At first glance, Rare Form doesn’t look like a fast casual. But this 2,400-square-foot, European-inspired deli in San Diego is just that—a counter-service spot. “When most people look at design for fast casuals, they’re thinking primarily as a catalyst for growth ... straightforward design packages that have to be homogenized,” says Arsalun Tafazoli, co-owner of Rare Form’s parent CH Projects. With no plans for a second outpost, he took a curated approach, while still maintaining fast-casual-style service and value.
Back of house as part of the experience
Through a kitchen window, diners can see meals ($7 to $12) crafted with “better products,” Tafazoli says.
“We want to be open to show that it’s not fast food.” Cooks see guests, too, to gauge their performance.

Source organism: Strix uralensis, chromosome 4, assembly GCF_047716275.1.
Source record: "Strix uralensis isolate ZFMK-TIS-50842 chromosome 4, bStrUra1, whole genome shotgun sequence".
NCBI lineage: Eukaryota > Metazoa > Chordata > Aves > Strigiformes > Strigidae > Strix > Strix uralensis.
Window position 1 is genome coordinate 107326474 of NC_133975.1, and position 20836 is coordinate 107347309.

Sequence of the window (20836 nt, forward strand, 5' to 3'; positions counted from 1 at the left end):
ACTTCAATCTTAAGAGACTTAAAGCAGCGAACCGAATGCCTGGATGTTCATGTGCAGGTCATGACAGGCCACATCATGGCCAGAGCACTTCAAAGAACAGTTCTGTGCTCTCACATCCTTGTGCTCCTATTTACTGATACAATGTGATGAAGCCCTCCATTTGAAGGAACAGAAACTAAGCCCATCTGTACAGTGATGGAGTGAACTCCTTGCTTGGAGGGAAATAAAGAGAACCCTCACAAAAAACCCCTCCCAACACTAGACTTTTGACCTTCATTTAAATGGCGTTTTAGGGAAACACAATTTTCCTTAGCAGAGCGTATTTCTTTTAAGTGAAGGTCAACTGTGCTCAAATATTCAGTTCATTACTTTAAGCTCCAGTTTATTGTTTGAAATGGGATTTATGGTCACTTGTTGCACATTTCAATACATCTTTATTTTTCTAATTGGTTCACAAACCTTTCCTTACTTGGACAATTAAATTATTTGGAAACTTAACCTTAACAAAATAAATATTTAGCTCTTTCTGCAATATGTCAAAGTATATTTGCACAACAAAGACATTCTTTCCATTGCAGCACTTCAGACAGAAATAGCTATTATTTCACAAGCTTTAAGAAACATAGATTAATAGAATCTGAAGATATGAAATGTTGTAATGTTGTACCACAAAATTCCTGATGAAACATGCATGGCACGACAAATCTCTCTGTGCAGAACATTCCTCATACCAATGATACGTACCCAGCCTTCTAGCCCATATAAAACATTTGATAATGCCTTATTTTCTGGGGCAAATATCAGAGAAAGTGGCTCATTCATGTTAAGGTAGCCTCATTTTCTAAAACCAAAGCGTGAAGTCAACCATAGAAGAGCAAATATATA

Differentiation through design
The seating is practical, efficient and communal, says Tafazoli, who sourced the tables and lamps from old libraries. “People used to spend lots of time in libraries; they’re great meeting places,” he says. Here, because so much of the decor is original, “it’d be a challenge to create another Rare Form.”
Rare Form is in a historic area next to the San Diego Padres’ stadium. “Every small thing was a huge pain,” as the historical society imposed many restrictions. Making the most of the build, CH Projects has a
separate bar, Fairweather, on the roof overlooking the ballpark.
Upon entry, many first-timers expect a refined experience, says Tafazoli, who admits he enjoys “fucking with people’s perceptions.” But a clear flow of how to order and find a seat is imperative, he says. “We have to make sure people understand how to do this within 10 seconds of walking in.” Locating the ordering counter at the front and setting up self-serve stations for water and utensils provides obvious visual cues and helps manage expectations.